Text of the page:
☛ If you hold one of the valid Keihan’s Osaka and Kyoto One-Day sightseeing Ticket (京阪電車 大阪・京都1日観光チケット), show your ticket to get a discount for Mii-dera’s admission fee. Refer HERE for a list of other attractions that you can get a discount for and translate it to English with Google Chrome’s translation function at the right of the address bar.
☛ Check with the ticket office to see if Mii-dera’s admission ticket will still give you a discount for Lake Biwa’s cruise fare (or the other way around).

Important: We highly recommend wearing a pair of sneakers for your visit, as not all roads are paved. There are also some steep staircases that you will need to climb up.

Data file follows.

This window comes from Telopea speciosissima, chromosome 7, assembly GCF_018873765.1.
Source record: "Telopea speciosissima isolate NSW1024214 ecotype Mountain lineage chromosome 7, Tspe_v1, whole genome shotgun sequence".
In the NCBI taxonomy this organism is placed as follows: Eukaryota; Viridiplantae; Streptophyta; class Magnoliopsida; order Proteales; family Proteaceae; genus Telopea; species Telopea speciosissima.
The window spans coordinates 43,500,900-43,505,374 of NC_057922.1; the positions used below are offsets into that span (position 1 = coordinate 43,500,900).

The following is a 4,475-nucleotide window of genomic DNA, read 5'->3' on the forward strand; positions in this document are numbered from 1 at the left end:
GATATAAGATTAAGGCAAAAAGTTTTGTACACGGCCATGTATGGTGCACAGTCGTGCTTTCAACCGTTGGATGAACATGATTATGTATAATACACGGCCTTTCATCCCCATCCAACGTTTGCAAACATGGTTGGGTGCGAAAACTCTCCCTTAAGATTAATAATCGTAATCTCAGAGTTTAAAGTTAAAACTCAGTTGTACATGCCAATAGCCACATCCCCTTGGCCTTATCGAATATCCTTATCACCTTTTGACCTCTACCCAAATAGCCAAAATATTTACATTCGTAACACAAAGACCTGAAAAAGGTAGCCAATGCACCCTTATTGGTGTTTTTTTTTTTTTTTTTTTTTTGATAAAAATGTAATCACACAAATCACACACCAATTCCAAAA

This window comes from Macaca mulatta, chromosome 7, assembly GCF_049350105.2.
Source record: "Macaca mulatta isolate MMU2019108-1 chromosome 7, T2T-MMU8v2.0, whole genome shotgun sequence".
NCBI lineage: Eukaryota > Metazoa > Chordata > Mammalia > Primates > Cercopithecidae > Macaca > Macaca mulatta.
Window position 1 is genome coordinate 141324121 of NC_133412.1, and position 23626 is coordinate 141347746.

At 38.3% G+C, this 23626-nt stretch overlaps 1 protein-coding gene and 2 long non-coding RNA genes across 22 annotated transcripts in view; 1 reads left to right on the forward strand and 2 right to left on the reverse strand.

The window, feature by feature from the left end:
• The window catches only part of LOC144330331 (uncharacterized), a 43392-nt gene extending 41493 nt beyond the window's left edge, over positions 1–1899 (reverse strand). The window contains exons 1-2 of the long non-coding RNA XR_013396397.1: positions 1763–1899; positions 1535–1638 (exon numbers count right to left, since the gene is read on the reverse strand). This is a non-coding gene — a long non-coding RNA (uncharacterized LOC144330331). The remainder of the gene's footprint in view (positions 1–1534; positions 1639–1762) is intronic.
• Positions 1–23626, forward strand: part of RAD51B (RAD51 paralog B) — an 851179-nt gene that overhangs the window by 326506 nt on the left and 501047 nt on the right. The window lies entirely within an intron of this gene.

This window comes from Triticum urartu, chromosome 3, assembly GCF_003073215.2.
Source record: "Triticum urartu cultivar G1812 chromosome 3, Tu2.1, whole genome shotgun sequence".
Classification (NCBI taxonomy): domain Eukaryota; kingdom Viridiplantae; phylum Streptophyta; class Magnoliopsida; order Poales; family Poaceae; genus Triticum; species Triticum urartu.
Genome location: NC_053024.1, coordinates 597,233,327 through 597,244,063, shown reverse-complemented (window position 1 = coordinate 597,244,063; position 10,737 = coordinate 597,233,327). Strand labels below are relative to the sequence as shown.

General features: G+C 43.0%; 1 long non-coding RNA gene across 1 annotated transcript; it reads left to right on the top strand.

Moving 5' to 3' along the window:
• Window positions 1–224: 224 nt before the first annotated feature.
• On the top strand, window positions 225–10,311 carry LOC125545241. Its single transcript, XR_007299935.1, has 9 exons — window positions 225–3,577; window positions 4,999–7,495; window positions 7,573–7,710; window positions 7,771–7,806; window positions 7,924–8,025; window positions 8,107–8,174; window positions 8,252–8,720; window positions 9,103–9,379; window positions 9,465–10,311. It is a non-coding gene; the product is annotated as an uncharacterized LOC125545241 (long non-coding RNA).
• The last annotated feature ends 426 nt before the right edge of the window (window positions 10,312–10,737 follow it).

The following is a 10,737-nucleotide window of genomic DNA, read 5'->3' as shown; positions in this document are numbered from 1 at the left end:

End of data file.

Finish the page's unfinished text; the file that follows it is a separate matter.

Discover Other Attractions in Ōtsu City

Mangetsuji-Ukimido-Otsu-Shiga-Japan
Click the photo to find out more about this stunning spot!

Ōtsu, the capital of Shiga Prefecture, is filled with rich cultural and historical elements. Although it only lasted for five years, we are sure after you admire the scenery of Japan’s biggest lake – Lake Biwa, it won’t be hard to understand why Emperor Tenji (天智天皇) wanted to stay close to it!

For more information, please refer to our article on Ōtsu City (=゚ω゚)ノ.